Do You Hear What I Hear

Posted on January 3, 2018 under Storytelling with one comment

Hear! Hear!

( With the impending storm, thought I’d get this to you now. Don’t want you suffering withdrawal if the power is out in the morning which seems likely ).

Fred (*) grew up in the Gaspe, the 15th. of 15 children. With no running water or electricity, life was not easy. Most of his male siblings died in infancy and one died in the war making Fred the only boy in a house full of females. One might suggest that he was a bit spoiled by his sisters. He had some serious health issues in his youth requiring lengthy periods of hospitalization. If possible, his sisters doted on him more than before.

The family eventually moved to Montreal to improve educational opportunities… especially for Fred, the one who would carry the family name into the future.

Fred worked in the shipbuilding industry as a pipefitter on the waterfront in Montreal. It was a noisy and dangerous place to work resulting in a number of injuries and gradual hearing impairment. Everyone, except Fred, recognized the problem. Over time, family members had to start talking louder to be heard. The volume level for the radio and television were ratcheted up when Fred was listening. So loud was Hockey Night in Canada on Saturday nights, that some claimed you could hear the broadcast clearly in the next time zone.

Fred continued to refuse to acknowledge that he had a hearing problem. Oddly enough, he seemed to have a knack for hearing some things, especially when the family was trying to keep something from him.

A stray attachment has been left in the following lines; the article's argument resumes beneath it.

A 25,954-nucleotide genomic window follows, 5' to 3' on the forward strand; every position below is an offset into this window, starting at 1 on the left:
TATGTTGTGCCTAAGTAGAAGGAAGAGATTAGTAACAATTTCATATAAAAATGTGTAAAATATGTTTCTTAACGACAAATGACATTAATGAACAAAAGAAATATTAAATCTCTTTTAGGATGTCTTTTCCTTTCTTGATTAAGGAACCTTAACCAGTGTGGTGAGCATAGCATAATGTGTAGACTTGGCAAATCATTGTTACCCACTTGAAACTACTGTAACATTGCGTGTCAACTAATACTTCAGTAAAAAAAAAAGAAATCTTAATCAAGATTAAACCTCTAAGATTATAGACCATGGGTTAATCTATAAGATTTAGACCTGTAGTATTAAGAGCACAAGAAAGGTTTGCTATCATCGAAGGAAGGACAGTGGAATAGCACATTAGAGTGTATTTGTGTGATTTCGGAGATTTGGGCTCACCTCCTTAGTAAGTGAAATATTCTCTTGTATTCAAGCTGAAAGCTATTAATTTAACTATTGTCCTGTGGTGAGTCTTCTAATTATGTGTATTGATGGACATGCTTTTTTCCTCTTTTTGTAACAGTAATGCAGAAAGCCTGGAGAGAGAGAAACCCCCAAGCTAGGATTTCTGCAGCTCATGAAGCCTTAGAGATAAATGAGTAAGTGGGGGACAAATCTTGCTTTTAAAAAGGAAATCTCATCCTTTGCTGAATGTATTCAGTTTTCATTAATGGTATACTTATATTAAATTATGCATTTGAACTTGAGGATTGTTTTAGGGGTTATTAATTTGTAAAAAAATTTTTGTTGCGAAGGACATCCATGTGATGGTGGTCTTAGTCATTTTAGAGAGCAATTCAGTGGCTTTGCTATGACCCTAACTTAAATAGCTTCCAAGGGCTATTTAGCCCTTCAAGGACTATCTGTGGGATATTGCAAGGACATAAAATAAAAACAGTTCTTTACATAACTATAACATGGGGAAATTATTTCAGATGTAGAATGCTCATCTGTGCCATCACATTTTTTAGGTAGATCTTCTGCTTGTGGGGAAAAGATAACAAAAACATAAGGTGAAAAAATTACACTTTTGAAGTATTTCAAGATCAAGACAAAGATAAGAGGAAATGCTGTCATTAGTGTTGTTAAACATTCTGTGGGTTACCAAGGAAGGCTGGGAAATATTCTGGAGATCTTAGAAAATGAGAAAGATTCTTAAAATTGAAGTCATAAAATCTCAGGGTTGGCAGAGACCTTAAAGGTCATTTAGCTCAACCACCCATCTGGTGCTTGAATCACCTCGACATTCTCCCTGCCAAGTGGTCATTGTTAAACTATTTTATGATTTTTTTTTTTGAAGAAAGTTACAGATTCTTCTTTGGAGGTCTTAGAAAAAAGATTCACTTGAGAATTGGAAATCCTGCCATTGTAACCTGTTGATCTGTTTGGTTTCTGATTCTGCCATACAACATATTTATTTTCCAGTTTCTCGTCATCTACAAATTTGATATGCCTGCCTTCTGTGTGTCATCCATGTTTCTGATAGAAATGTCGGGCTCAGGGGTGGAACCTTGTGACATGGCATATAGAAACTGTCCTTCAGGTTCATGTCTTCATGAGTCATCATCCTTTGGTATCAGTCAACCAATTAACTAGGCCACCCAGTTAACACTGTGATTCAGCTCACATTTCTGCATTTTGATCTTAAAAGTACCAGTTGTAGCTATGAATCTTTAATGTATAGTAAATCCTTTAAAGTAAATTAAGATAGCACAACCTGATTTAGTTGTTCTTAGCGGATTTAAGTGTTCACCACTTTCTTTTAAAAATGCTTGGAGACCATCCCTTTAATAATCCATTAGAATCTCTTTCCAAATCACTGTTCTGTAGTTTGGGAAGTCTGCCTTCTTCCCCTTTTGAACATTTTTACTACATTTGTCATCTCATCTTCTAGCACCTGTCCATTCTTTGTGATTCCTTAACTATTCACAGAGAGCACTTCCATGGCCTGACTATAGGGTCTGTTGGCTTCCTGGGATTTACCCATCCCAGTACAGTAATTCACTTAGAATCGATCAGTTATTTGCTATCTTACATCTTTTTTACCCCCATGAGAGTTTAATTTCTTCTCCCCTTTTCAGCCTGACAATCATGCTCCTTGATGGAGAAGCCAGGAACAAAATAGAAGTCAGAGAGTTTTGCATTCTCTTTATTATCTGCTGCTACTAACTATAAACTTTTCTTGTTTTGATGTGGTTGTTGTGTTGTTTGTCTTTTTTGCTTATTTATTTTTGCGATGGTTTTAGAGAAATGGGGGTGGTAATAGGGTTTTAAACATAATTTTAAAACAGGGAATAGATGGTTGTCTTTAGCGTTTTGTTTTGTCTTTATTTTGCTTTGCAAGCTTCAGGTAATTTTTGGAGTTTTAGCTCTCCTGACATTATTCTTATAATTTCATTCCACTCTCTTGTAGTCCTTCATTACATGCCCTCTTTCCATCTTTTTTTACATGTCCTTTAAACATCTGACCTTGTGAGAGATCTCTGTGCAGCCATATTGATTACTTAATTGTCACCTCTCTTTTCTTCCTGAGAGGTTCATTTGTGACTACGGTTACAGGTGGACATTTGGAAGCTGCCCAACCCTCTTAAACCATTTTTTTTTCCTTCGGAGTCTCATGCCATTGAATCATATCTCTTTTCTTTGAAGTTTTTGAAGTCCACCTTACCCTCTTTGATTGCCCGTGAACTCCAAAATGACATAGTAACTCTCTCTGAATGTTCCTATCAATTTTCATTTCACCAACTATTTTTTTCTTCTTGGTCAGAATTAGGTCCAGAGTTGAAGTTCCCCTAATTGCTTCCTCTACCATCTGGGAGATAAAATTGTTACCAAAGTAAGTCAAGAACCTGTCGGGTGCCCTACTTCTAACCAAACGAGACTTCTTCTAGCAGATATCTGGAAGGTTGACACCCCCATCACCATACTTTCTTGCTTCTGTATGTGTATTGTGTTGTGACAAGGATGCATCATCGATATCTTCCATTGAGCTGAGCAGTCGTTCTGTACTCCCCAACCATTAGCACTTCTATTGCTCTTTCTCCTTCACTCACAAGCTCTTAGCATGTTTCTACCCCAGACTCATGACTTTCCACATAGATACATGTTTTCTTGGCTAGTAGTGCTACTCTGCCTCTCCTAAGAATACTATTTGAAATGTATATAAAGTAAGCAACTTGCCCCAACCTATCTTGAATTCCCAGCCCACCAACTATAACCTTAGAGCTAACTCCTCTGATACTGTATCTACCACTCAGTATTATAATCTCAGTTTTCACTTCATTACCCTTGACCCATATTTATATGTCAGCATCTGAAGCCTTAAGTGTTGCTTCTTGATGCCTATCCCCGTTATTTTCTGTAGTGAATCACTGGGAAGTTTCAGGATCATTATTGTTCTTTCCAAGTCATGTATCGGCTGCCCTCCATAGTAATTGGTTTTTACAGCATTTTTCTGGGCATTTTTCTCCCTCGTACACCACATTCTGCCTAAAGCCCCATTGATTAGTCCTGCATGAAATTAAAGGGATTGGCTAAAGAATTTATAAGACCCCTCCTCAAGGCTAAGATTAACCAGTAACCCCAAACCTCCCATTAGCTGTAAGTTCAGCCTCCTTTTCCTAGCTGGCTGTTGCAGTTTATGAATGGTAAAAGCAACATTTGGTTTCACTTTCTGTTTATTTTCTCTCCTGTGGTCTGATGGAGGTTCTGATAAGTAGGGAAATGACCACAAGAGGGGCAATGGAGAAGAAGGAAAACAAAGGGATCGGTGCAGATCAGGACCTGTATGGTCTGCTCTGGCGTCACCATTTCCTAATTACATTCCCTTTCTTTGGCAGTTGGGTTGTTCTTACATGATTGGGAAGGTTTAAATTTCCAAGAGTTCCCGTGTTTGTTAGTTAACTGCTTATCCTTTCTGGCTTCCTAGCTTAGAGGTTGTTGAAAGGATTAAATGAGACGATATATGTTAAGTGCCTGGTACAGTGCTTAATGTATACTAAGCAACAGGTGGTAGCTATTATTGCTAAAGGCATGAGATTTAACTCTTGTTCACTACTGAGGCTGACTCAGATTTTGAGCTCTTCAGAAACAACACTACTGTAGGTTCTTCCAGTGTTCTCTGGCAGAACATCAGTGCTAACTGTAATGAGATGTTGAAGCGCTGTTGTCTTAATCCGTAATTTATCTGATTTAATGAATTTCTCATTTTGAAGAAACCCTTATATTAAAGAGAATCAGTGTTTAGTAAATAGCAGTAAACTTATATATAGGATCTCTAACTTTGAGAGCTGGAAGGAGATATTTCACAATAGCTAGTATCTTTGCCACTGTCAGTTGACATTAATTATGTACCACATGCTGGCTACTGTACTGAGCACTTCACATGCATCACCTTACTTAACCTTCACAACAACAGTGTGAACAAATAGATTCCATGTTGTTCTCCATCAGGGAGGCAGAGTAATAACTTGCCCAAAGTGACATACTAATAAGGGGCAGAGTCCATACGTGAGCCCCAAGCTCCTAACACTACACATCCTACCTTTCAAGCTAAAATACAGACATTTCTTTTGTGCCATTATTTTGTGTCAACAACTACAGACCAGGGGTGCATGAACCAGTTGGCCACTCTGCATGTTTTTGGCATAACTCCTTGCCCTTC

He remarried after the death of his first wife and she made it clear from the beginning that she wasn’t going to tolerate all the loud noises and shouting. She insisted that Fred get his hearing checked and if necessary, get hearing aids. Fred’s “selective” hearing was in full force when this subject came up. He pretended not to hear.

In 1978, unbeknownst to his wife and family, Fred took a trip to the Hudson Bay store and went to a hearing clinic on the second floor. He was tested and not surprisingly, discovered that he would need to wear hearing devices. He came home with his “Bay bag”, dropped it on the kitchen table and said, “There. I hope you’re satisfied.” And that was the last time anyone saw the hearing aids. He never put them in once.

Fred passed away in 1992 and his daughter Susan (*) went to his house to collect a suit for the wakes. Yes, there were to be two wakes held: one in Montreal and the other on home soil in the Gaspe. She grabbed a suit from his closet along with a tie and then went to the dresser to get socks and undergarments. While rifling through a stack of underwear, she came upon a Hudson’s Bay bag which had been sitting there for 14 years. The hearing aids were still in the original packaging.

Before the viewing at the funeral home in Montreal, Susan placed Fred’s Masonic apron and a copy of the Bible inside the coffin to carry Fred along his journey. The hearing aids were in her purse and she was sorely tempted to put them in the coffin, or indeed in his ears. But superstition got the better of Susan and she decided not to tempt fate. In her purse they remained.

Until she got to the wake in the Gaspe.

At the conclusion of the wake and prior to the funeral service, she removed the hearing aids from her purse and placed one by each ear just before they closed the lid of the coffin.

One can only imagine that when Fred reached the pearly gates, he wouldn’t have had to yell at the angels. He will forever be able to hear their soft voices… with his never before worn hearing aids from the Bay.

*Names have been changed.

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